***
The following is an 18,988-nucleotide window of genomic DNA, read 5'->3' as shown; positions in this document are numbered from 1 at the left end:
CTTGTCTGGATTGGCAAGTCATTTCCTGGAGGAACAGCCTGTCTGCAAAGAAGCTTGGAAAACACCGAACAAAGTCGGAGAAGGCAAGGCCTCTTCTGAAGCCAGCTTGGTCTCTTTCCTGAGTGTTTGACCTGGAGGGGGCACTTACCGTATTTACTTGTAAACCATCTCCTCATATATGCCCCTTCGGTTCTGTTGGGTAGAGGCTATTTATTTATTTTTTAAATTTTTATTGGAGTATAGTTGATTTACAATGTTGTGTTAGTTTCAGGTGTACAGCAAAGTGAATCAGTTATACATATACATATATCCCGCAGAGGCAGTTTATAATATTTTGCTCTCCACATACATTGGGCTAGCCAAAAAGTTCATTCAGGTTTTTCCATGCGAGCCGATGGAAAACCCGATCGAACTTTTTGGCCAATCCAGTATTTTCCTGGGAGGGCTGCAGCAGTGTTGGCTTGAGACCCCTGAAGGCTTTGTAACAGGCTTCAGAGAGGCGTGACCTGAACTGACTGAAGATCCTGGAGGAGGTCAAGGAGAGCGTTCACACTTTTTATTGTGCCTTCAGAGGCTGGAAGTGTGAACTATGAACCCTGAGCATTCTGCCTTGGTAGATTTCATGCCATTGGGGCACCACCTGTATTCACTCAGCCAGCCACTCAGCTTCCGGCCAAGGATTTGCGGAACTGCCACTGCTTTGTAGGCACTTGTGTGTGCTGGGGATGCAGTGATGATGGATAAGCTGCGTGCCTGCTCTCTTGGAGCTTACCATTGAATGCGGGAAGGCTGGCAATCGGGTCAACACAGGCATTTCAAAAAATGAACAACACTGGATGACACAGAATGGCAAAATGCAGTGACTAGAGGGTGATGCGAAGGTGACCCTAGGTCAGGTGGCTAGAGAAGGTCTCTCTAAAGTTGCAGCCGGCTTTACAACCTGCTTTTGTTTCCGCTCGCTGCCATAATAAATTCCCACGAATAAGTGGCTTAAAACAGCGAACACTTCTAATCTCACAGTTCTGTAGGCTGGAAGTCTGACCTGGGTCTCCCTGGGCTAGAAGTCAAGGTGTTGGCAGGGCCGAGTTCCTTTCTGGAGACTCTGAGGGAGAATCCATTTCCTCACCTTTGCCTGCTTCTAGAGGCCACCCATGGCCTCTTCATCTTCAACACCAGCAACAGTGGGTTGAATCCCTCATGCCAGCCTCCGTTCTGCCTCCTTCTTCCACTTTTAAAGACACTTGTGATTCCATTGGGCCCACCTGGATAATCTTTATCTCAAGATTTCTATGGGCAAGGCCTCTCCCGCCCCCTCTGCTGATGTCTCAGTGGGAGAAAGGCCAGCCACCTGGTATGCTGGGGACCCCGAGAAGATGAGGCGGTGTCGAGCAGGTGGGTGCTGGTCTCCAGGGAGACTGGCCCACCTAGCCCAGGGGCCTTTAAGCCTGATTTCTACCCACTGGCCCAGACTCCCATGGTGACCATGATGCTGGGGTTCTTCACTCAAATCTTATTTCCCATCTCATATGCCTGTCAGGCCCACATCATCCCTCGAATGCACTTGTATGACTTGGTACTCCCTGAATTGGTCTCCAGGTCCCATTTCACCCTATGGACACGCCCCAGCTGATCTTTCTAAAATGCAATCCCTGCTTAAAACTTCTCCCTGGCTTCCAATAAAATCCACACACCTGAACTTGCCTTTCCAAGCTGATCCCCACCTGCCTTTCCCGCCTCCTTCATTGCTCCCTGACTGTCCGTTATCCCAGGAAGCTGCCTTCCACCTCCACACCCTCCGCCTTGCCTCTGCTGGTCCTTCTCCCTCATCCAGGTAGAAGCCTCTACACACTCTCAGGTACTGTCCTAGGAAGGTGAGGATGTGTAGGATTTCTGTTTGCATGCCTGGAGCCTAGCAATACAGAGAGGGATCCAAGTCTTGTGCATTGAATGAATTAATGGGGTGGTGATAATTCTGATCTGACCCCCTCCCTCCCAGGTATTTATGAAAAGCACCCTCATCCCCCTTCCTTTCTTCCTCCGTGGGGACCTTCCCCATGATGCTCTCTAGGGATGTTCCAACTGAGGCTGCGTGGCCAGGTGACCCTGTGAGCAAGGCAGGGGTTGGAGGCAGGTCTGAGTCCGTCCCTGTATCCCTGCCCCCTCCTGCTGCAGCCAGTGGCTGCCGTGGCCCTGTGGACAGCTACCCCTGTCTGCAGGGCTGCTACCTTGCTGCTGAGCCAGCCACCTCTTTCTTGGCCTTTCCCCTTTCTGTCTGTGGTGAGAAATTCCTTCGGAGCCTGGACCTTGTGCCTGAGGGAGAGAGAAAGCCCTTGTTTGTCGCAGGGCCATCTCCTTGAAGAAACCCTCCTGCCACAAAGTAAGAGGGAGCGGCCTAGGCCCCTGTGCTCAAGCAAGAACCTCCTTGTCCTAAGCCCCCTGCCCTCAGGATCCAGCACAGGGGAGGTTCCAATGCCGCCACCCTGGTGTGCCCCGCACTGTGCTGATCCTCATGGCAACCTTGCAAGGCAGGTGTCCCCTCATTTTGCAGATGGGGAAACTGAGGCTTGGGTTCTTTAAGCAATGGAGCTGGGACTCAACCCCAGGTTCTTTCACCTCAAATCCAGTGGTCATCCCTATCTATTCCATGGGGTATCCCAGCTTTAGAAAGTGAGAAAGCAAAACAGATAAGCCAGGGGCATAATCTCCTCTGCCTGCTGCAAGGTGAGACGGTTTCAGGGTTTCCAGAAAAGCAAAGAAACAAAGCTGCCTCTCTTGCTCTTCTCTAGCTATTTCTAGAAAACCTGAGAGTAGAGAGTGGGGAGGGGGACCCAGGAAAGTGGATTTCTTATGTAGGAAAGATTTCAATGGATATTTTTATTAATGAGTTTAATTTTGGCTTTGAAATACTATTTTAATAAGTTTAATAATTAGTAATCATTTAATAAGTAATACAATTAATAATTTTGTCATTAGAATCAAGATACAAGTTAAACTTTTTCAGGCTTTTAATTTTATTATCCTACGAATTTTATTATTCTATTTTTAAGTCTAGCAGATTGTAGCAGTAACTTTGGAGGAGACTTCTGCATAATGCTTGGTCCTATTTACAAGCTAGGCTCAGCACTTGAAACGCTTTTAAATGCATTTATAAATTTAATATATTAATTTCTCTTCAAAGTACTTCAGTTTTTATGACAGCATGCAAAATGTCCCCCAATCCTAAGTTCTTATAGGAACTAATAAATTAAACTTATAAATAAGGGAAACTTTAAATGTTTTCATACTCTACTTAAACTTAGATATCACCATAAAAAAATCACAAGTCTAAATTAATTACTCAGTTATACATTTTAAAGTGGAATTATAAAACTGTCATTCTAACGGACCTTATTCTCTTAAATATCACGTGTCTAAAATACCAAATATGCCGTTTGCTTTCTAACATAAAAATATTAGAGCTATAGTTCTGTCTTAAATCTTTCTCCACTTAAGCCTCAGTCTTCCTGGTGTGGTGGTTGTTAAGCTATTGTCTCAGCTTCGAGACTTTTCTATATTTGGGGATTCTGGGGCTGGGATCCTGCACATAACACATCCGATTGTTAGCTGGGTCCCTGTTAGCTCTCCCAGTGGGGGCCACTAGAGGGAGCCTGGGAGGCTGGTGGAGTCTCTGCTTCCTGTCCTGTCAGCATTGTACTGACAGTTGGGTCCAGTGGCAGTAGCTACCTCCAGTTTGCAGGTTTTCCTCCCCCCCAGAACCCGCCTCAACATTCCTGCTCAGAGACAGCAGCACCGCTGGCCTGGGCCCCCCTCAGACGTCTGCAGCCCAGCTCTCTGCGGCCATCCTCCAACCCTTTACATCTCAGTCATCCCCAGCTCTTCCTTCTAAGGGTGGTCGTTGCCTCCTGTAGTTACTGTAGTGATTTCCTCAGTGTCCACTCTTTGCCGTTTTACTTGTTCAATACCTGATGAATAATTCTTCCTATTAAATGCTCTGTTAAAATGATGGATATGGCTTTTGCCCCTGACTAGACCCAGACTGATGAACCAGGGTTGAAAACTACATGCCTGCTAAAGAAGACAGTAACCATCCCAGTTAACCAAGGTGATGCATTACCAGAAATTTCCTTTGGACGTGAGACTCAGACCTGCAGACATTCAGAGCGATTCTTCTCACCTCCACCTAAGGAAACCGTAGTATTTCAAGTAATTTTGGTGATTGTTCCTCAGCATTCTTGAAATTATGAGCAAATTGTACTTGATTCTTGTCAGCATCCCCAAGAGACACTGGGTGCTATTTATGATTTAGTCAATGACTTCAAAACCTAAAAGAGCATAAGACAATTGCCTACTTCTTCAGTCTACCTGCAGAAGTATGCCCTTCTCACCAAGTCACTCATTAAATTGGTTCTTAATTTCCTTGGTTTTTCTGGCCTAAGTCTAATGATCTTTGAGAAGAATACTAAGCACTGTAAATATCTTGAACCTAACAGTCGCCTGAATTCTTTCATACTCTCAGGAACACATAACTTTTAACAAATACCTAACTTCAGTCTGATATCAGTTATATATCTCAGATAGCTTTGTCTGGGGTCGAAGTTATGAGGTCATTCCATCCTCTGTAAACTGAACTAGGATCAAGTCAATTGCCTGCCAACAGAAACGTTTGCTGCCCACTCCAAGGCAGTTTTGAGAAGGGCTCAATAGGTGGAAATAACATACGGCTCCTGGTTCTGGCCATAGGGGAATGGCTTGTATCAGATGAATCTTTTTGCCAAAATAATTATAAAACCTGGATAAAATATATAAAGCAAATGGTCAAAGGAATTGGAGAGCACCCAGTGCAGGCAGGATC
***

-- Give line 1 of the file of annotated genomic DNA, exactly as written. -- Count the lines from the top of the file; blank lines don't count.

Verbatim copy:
The following is an 18,988-nucleotide window of genomic DNA, read 5'->3' as shown; positions in this document are numbered from 1 at the left end: